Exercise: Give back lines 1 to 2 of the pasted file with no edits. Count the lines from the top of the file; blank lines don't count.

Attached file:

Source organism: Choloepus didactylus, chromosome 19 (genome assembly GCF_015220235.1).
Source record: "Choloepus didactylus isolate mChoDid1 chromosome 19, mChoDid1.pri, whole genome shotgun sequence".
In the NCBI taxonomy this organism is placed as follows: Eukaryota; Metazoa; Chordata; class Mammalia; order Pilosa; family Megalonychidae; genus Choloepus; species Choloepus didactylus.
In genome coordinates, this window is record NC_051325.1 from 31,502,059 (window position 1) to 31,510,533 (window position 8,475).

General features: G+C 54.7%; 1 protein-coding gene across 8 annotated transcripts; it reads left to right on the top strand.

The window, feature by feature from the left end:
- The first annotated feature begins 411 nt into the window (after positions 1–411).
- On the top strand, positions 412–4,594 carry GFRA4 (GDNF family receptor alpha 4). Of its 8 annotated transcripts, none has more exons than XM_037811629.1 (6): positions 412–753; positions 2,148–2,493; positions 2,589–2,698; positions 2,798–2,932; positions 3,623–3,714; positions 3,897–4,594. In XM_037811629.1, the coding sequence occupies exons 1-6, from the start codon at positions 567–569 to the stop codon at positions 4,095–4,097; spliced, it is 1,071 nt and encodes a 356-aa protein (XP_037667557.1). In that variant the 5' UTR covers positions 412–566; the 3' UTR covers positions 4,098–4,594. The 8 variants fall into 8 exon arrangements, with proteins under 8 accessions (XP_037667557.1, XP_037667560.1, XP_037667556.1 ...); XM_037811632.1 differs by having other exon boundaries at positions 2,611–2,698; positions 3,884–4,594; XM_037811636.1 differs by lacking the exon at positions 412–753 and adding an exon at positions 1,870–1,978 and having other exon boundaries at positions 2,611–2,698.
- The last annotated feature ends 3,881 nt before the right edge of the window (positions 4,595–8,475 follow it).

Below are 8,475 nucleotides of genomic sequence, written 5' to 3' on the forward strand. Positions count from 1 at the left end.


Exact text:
Source organism: Choloepus didactylus, chromosome 19 (genome assembly GCF_015220235.1).
Source record: "Choloepus didactylus isolate mChoDid1 chromosome 19, mChoDid1.pri, whole genome shotgun sequence".